You’ll Love These 8 Low-Calorie Dips and Sauces
Healthy food doesn’t have to be bland food.
Are dips and sauces hijacking your healthy eating habits? Calories and fat can lurk in the tasty dressings that you love. But you can garnish your foods with colourful, mouthwatering sauces – and boost your health. Here are eight dips and sauces that add flavour and nutrients – not calories – to your diet.
Peppery and oh, so good for you, salsa is a colourful way to tantalize your taste buds. Different salsas are available at your supermarket, but Sarah Remmer, a Calgary-based registered dietitian and nutritionist, says that you can boost salsa’s healthy reputation by creating your own using chopped raw tomatoes, onions, lime juice, garlic and jalapeño peppers. “Salsa is a great low calorie, nutrient-rich sauce,” she says. “Tomatoes contain large amounts of folate, vitamins A and C as well as lycopene, a cancer-fighting antioxidant. Onions and garlic are high in flavonoids and allyl sulphides that may help reduce the risk of certain cancers and heart disease.”
Remmer suggests using salsa as a dressing for taco salad, a topping for omelets, grilled chicken or turkey. “It’s also a delicious, healthy dip for crackers and tortilla chips,” she says.
The most popular pesto contains basil, olive oil and pine nuts, but there are other varieties that include cilantro, parsley, walnuts or almonds. According to Remmer, your body will benefit from the monounsaturated fats in the olive oil, and the polyunsaturated fats in the pine nuts, walnuts and almonds. These healthy fats can help boost heart health and lower cholesterol. “Fresh basil has anti-microbial, anti-bacterial and anti-inflammatory properties, and is high in vitamin K, a vitamin that is important for blood clotting,” she says. If you’re making homemade pesto, be sure to choose nuts that aren’t cooked in sugar or pre-salted.
Pesto can liven up many foods. Use it as a pizza sauce, veggie dip or on grilled salmon.
Sweet and zesty, this South Asian condiment provides a yummy accompaniment to your sandwiches, hors d’oeuvres or appetizers. Most chutney recipes call for fruit, vegetables, spices and vinegar. Popular varieties include mango, onion, and mint. Remmer says that adding chutney to your plate is a great way to amp up nutrition. “Low in fat, full of fruits and/or veggies, this sauce is a winner,” she says. “Depending on the chutney, it may contain added sugar and salt, but it still makes for a healthier dip compared to others.”
Skip applesauce and try chutney with pork chops. Turkey gets a tasty makeover when chutney is substituted for cranberry sauce.
A popular condiment in Japanese cuisine, wasabi offers a strong, spicy flavour. Created from a root vegetable, wasabi contains isothiocyanates – compounds that are notable for their cancer fighting activities.
Give your tossed salad a kick by mixing in a little wasabi, or use it as a distinctive dip for chips. Roast beef sandwiches go from bland to spectacular when a layer of wasabi is spread between the bread.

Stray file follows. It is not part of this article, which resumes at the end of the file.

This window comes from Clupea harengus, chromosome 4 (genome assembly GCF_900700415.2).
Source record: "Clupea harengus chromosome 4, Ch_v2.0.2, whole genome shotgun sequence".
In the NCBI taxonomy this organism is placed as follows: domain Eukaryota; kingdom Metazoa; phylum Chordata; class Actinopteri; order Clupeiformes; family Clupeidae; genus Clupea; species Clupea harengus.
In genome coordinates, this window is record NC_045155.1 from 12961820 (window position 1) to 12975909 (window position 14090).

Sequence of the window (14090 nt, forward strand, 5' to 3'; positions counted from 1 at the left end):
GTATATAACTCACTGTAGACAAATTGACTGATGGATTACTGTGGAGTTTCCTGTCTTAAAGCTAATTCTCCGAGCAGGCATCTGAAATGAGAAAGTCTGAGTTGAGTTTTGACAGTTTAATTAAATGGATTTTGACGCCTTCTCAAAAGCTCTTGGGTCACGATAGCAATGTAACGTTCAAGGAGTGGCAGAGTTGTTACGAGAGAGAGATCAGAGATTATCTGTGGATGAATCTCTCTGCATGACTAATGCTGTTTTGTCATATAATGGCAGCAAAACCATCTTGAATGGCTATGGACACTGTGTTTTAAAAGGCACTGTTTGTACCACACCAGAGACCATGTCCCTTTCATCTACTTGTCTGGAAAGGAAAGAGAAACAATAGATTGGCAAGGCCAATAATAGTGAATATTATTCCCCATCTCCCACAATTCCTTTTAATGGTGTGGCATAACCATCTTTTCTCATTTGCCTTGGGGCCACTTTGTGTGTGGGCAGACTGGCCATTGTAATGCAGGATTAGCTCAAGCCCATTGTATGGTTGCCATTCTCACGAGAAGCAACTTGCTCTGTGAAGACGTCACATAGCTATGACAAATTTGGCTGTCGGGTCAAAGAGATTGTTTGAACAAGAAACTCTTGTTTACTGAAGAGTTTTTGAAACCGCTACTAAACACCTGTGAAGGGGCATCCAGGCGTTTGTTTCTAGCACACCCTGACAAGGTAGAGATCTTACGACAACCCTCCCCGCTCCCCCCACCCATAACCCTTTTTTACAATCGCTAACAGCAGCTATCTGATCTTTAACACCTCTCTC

Forget the so-called health experts that complain about the fat content in avocados. Remmer says that the vegetable actually contains healthy monounsaturated fats as well as fibre, potassium, folate (great for women of childbearing age), vitamin E and lutein (beneficial for eyes). They also feature oleic acid that helps knock back bad cholesterol and has been linked to decreasing risks for diabetes and cancer. Just watch serving sizes. “Avocados, as healthy as they are, are high in calories,” says Remmer.
Top burgers, turkey sandwiches and pizzas with guacamole, and add it to your baked potatoes and quesadillas.
6. Worcestershire sauce
A stable in the British Isles, Worcestershire sauce is low in calories, but high in flavour, iron, B vitamins and vitamin C. The vitamin B6 found in the sauce’s garlic, cloves and chili pepper extract can kick start the immune system, while the onion’s antioxidant quercetin is believed to have anti-inflammatory properties. Some types of Worcestershire sauce can be high in salt, so opt for a variety that has less sodium, or limit your consumption to a few tablespoons per meal.
Steak and Worcestershire sauce is a match made in food heaven. Also, hamburgers become more flavourful with this sauce added to their mix.
Spice up your plate with Tabasco sauce and feel healthier. Tabasco is made from chili peppers, “a major source of the chemical capsaicin, the component that gives this sauce its heat,” says Remmer. “Capsaicin may aid with digestion and could help fight infection. Plus, the red chill peppers in Tabasco may also help to decrease your appetite and increase calorie expenditure, both which may help with weight loss,” she says.
Sprinkle Tabasco into your spaghetti sauce, stir-fries and on cooked beef.
The main ingredient of ketchup – cooked tomatoes – is the winner in the lycopene stakes. Cooked tomatoes boast more of this antioxidant than any other food. Remmer says that lycopene can lower your risks of cardiovascular disease, prostate, lung and stomach cancer. To reap the benefits of ketchup on your plate, find a variety with limited sugar.